2021 Booker Prize Shortlist, Prizewinners at the Poetry Foundation, and More

by Staff
9.15.21

Every day Poets & Writers Magazine scans the headlines—publishing reports, literary dispatches, academic announcements, and more—for all the news that creative writers need to know. Here are today’s stories.

The shortlist for this year’s Booker Prize, which comes with a purse of £50,000, has been revealed. The six finalists are A Passage North by Anuk Arudpragasam, The Promise by Damon Galgut, No One Is Talking About This by Patricia Lockwood, The Fortune Men by Nadifa Mohamed, Bewilderment by Richard Powers, and Great Circle by Maggie Shipstead. The prize ceremony, where the winner will be announced, is slated for November 3. (New York Times)

The Poetry Foundation also shared several prize announcements yesterday: Patricia Smith has earned the $100,000 Ruth Lilly Poetry Prize, which honors lifetime achievement. Susan Briante has won the Pegasus Award for Poetry Criticism, which comes with a prize of $7,500, for her book Defacing the Monument. Meanwhile, this year’s Ruth Lilly & Dorothy Sargent Rosenberg Poetry Fellowships, which provide support to young, early-career poets, have been awarded to Bryan Byrdlong, Steven Espada Dawson, Noor Hindi, Natasha Rao, and Simon Shieh, who each receive $25,800. The awards will be presented next month, October 21, in a public virtual ceremony.

Poet and essayist Cathy Park Hong has been named to this year’s TIME100, the magazine’s list of the world’s one hundred most influential people. Comedian Ali Wong wrote a citation: “When I read Cathy Park Hong’s Minor Feelings: An Asian American Reckoning, it felt like I was being shaken awake to something I had convinced myself wasn’t real.”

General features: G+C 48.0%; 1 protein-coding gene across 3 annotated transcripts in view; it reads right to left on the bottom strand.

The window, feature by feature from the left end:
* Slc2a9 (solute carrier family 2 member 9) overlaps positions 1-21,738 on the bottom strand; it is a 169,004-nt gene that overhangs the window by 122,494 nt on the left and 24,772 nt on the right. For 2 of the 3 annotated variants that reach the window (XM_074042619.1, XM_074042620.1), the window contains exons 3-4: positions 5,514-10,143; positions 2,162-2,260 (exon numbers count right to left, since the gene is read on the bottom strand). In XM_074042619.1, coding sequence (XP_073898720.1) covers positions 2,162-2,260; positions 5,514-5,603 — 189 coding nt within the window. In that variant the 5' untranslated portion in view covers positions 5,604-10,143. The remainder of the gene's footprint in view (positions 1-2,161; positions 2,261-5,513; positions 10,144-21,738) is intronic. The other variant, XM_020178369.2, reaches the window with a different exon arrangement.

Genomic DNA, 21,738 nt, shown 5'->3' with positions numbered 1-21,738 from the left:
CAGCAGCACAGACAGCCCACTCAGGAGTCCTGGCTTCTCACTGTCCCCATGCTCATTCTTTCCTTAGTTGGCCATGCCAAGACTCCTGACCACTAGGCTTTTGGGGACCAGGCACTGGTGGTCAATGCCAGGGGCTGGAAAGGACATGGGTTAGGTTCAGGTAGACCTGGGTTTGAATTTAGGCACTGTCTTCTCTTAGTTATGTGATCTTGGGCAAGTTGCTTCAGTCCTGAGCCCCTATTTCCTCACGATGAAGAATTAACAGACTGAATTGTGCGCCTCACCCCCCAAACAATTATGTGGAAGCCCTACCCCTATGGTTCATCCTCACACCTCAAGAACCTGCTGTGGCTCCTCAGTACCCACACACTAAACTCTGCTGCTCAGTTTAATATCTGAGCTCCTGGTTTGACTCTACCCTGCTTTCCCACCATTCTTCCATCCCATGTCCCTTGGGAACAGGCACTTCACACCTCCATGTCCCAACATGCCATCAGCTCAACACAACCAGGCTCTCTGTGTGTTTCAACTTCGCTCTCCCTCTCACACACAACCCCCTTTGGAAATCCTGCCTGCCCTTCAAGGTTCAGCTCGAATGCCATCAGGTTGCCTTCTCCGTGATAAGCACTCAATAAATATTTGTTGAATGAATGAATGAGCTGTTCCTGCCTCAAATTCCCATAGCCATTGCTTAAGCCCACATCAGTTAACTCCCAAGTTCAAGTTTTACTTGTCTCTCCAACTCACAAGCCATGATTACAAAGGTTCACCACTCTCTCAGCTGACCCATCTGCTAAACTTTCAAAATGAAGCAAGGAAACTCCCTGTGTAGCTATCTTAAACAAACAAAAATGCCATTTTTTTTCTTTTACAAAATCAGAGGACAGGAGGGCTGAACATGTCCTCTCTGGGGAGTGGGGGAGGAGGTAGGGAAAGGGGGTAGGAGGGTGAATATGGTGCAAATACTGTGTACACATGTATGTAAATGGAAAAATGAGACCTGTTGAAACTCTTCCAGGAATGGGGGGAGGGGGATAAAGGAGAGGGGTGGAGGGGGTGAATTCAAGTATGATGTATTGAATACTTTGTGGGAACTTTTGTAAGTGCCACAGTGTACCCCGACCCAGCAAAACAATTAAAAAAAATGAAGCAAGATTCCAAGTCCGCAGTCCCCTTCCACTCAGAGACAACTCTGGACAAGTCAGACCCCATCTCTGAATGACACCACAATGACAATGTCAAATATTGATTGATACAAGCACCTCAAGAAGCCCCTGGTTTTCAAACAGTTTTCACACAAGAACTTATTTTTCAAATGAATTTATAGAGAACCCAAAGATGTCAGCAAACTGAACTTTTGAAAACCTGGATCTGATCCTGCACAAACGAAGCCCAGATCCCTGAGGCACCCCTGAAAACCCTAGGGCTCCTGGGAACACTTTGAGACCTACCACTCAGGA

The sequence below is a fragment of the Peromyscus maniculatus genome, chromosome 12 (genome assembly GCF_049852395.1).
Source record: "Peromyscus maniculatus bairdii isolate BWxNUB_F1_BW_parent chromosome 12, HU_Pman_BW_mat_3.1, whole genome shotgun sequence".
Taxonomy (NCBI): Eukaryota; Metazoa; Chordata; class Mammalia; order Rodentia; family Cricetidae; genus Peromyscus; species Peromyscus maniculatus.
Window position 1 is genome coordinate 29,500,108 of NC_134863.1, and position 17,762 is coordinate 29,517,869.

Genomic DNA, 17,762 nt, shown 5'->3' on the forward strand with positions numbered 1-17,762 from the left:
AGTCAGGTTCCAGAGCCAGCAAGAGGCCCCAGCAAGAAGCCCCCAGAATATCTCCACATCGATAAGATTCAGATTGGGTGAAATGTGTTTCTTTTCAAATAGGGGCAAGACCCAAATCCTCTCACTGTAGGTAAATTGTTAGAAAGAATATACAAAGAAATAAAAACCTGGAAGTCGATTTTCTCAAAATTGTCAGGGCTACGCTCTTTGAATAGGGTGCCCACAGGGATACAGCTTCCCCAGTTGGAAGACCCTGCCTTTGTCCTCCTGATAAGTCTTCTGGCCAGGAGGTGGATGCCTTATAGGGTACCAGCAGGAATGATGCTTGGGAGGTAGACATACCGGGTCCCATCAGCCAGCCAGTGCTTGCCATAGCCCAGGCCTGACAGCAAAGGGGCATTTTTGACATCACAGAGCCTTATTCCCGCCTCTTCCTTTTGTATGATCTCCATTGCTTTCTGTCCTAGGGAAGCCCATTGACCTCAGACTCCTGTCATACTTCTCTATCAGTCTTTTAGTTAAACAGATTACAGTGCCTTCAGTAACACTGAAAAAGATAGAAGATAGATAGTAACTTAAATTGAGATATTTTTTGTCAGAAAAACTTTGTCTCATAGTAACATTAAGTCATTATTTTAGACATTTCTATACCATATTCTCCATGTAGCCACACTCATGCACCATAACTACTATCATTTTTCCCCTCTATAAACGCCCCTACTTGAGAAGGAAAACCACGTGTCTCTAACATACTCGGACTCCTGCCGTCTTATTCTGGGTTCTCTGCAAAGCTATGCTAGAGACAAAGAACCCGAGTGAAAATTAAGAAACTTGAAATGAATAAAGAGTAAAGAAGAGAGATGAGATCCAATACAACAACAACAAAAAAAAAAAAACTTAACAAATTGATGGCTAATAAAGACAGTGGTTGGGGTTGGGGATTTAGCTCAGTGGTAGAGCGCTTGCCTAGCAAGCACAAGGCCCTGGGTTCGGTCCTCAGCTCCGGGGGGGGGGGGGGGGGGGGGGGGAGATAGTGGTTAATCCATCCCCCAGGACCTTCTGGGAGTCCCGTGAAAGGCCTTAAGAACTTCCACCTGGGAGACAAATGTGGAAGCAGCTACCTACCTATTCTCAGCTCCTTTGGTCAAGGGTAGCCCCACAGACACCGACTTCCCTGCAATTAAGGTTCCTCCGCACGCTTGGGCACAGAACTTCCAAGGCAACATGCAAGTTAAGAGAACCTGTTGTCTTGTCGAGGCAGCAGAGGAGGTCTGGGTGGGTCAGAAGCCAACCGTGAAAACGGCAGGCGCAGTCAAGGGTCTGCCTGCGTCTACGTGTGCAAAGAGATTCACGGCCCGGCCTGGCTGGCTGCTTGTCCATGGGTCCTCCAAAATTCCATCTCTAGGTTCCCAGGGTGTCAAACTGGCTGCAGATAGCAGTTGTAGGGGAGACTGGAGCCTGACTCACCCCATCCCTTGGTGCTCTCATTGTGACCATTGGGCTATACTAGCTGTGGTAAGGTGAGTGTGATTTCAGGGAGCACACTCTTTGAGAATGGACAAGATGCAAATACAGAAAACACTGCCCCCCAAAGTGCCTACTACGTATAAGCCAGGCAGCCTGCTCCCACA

In a Twitter thread, New Yorker archives editor Erin Overbey shared data that reveals the overwhelming whiteness of the magazine’s editorial past and present. Among the revelations, she reports that “less than 0.01% of print feature & critics pieces have ever been edited by a Black editor” in the past fifteen years. (Literary Hub)

The first National Book Award longlist of the season is here. The ten titles contending for the prize for young people’s literature include Home Is Not a Country by Safia Elhillo and From a Whisper to a Rallying Cry: The Killing of Vincent Chin and the Trial that Galvanized the Asian American Movement by Paula Yoo. The longlist for the prize for translated literature is expected to be released later today. (New Yorker)

Elizabeth A. Harris interviews various publishing professionals about the increase in demand for books about racism and the experiences of Black Americans in the wake of the most recent resurgence of the racial justice movement. “If there is one thing I hope would have been addressed during the racial reckoning, it is for people to realize that Blackness is not one thing,” said Tracy Sherrod of Amistad. (New York Times)

“What right do we have to memorialize and remember, and what obligations do we have to memorialize and remember?” Jacques Rancourt outlines the tensions that underly his latest poetry collection, Brocken Spectre. (Rumpus)

“I’ll often read a newspaper article about, say, the hidden dangers of escalator inspectors, and think, ‘That’s a weird job. Maybe there’s a story there.’” Colson Whitehead talks inspiration, writer’s block, and more with Entertainment Weekly.